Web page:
Why do we ask people "What brings you here?" instead of "What has brought you here?" According to Oxford Dictionary, "bring" here means "cause someone to come to a place." The cause of the visit happened before someone's coming. Therefore, isn't the usage of the present perfect more grammatical, as in "What has caused you to come here?"
This is a hubby pet peeve and is SO frequently used here in the US. While you're correct that "What has brought you here?" is correct, "What brings you here?" is generally understood to mean something very specific:
"Why are you here?" or "What has caused you to come here?", not what literally brought you (a car, a bus, a cab, a rickshaw).
The other part of that phrase that bothers non-native speakers is that "brings" is in the present tense and is anachronistic in the sense that if you are "here", you've been brought already and are not in the process of having something bring you.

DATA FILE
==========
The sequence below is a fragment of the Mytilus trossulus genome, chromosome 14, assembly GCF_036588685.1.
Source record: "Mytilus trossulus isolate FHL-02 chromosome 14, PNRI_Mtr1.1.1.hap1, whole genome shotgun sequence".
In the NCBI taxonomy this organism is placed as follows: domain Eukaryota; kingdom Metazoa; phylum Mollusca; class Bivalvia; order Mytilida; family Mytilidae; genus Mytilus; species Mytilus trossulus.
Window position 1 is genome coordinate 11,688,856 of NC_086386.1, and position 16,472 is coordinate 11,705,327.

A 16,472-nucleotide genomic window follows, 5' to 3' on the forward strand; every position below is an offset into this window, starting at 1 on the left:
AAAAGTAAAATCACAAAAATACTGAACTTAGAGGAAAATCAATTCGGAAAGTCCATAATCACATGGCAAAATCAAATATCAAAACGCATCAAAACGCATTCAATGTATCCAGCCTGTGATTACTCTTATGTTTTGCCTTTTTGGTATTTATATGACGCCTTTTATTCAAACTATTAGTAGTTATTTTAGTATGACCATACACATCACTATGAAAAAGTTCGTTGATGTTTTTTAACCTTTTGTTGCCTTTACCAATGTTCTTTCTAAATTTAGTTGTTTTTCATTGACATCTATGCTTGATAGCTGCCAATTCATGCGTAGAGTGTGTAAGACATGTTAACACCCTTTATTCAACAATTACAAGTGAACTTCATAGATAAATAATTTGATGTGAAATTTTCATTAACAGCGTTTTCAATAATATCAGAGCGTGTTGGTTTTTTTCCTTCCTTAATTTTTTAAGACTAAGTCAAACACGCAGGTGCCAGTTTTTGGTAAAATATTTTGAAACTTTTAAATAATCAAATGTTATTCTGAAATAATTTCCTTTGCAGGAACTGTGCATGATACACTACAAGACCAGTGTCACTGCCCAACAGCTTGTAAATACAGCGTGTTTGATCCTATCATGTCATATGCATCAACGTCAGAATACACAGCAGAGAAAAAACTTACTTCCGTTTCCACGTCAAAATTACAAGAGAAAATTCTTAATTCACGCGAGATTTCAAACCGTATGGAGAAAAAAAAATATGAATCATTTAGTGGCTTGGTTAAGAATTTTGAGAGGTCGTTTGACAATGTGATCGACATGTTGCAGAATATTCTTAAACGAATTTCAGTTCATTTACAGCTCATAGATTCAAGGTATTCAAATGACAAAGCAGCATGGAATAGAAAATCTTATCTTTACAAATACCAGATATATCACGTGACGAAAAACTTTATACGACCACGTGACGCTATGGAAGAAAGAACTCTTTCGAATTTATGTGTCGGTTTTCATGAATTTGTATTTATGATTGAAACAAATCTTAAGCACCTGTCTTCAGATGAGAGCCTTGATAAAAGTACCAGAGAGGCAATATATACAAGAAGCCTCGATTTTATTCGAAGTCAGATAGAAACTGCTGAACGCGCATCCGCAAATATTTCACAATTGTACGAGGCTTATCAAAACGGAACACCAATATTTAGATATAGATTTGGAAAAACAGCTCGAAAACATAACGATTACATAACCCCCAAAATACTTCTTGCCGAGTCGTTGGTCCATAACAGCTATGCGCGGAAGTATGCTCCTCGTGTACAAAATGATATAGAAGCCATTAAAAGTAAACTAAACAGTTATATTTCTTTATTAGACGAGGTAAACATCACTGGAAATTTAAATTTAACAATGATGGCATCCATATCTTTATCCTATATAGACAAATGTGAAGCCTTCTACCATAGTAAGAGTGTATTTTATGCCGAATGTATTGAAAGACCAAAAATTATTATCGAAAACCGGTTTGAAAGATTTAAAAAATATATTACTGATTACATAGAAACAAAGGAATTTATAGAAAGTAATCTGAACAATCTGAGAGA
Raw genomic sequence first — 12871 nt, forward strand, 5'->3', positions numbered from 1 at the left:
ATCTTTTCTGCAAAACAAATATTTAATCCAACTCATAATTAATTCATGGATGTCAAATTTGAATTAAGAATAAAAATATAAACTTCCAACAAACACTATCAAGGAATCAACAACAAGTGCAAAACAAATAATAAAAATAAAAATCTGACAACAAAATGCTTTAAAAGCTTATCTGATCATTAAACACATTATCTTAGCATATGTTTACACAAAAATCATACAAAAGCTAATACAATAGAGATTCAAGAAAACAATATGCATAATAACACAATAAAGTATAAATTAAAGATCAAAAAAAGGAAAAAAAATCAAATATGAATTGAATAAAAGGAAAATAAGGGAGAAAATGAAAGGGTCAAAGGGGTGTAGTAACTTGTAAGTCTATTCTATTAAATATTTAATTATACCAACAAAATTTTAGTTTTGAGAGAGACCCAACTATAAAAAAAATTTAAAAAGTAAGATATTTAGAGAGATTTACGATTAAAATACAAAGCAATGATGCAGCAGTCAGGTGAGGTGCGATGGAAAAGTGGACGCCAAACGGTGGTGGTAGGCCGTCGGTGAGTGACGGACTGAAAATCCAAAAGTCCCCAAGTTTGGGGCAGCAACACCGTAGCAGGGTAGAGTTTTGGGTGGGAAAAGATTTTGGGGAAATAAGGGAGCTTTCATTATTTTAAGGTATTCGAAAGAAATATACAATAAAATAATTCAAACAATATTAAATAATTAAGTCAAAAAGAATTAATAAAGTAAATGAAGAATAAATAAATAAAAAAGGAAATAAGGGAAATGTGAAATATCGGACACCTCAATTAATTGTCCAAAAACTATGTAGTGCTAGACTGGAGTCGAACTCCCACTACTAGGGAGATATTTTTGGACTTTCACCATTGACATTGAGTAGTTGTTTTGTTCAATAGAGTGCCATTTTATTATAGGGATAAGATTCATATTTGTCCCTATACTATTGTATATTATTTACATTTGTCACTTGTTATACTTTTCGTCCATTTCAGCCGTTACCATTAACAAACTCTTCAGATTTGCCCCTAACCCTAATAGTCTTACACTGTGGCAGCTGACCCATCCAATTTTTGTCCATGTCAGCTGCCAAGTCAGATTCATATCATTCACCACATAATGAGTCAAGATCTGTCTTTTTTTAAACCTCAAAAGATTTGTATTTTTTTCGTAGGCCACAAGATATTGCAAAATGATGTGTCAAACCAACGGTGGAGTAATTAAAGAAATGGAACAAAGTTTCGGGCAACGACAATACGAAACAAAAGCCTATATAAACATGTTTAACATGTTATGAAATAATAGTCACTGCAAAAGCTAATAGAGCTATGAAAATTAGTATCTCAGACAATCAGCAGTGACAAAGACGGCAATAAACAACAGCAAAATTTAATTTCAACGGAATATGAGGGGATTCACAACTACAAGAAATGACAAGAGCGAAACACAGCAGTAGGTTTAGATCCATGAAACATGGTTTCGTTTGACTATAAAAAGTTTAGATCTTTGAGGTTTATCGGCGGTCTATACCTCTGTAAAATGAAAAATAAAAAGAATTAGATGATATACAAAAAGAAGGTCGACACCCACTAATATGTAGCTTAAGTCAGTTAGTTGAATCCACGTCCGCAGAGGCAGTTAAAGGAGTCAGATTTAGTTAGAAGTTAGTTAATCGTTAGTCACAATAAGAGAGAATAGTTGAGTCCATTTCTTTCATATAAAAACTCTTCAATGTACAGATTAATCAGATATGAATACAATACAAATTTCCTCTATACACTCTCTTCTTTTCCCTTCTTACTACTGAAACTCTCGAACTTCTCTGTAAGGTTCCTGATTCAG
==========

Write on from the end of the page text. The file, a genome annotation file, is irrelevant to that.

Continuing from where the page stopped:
Again, though odd and anachronistic, it is idiomatic to mean "Why are you here?" Edit: ...but in a less direct or confrontational way, as @Oldcat has kindly pointed out to me.
"What brings you here?" suggest that this isn't your first visit, indeed, you keep coming back, and why would you keep coming back?
"What has brought you here?" asks why did you come here in the first place? It might not be the reason you are here now, but something brought you here in the beginning. If this isn't it.